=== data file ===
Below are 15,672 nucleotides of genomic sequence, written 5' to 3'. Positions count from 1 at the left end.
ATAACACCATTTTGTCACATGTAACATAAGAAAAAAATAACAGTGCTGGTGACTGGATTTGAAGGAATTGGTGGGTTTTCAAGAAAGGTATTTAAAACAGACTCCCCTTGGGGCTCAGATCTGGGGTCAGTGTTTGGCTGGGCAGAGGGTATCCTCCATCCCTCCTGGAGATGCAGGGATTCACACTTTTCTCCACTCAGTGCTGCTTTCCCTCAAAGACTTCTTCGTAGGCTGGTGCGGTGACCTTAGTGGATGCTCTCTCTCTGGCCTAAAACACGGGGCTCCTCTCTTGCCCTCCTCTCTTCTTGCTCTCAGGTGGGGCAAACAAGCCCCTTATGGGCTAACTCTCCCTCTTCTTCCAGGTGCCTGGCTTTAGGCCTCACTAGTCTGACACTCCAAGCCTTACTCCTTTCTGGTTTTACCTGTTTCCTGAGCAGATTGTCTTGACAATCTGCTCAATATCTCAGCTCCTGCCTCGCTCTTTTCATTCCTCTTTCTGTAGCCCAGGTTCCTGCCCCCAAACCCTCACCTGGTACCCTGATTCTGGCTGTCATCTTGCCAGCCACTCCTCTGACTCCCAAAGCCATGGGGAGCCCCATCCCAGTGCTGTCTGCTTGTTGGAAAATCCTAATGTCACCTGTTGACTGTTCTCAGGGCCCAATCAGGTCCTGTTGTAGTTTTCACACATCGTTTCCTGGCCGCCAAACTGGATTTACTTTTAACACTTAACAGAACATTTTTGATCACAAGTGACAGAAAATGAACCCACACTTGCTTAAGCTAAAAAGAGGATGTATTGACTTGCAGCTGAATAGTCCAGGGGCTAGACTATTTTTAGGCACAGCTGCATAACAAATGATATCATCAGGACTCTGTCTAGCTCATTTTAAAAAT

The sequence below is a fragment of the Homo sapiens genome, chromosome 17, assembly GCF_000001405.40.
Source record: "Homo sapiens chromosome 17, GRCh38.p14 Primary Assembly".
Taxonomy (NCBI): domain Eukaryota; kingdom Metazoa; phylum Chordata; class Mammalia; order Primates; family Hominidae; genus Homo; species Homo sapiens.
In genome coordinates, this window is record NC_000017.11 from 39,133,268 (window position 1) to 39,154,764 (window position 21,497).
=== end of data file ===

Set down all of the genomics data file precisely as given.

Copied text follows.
Below are 15,672 nucleotides of genomic sequence, written 5' to 3'. Positions count from 1 at the left end.
ATAACACCATTTTGTCACATGTAACATAAGAAAAAAATAACAGTGCTGGTGACTGGATTTGAAGGAATTGGTGGGTTTTCAAGAAAGGTATTTAAAACAGACTCCCCTTGGGGCTCAGATCTGGGGTCAGTGTTTGGCTGGGCAGAGGGTATCCTCCATCCCTCCTGGAGATGCAGGGATTCACACTTTTCTCCACTCAGTGCTGCTTTCCCTCAAAGACTTCTTCGTAGGCTGGTGCGGTGACCTTAGTGGATGCTCTCTCTCTGGCCTAAAACACGGGGCTCCTCTCTTGCCCTCCTCTCTTCTTGCTCTCAGGTGGGGCAAACAAGCCCCTTATGGGCTAACTCTCCCTCTTCTTCCAGGTGCCTGGCTTTAGGCCTCACTAGTCTGACACTCCAAGCCTTACTCCTTTCTGGTTTTACCTGTTTCCTGAGCAGATTGTCTTGACAATCTGCTCAATATCTCAGCTCCTGCCTCGCTCTTTTCATTCCTCTTTCTGTAGCCCAGGTTCCTGCCCCCAAACCCTCACCTGGTACCCTGATTCTGGCTGTCATCTTGCCAGCCACTCCTCTGACTCCCAAAGCCATGGGGAGCCCCATCCCAGTGCTGTCTGCTTGTTGGAAAATCCTAATGTCACCTGTTGACTGTTCTCAGGGCCCAATCAGGTCCTGTTGTAGTTTTCACACATCGTTTCCTGGCCGCCAAACTGGATTTACTTTTAACACTTAACAGAACATTTTTGATCACAAGTGACAGAAAATGAACCCACACTTGCTTAAGCTAAAAAGAGGATGTATTGACTTGCAGCTGAATAGTCCAGGGGCTAGACTATTTTTAGGCACAGCTGCATAACAAATGATATCATCAGGACTCTGTCTAGCTCATTTTAAAAAT

The sequence below is a fragment of the Homo sapiens genome, chromosome 17, assembly GCF_000001405.40.
Source record: "Homo sapiens chromosome 17, GRCh38.p14 Primary Assembly".
Taxonomy (NCBI): domain Eukaryota; kingdom Metazoa; phylum Chordata; class Mammalia; order Primates; family Hominidae; genus Homo; species Homo sapiens.
In genome coordinates, this window is record NC_000017.11 from 39,133,268 (window position 1) to 39,154,764 (window position 21,497).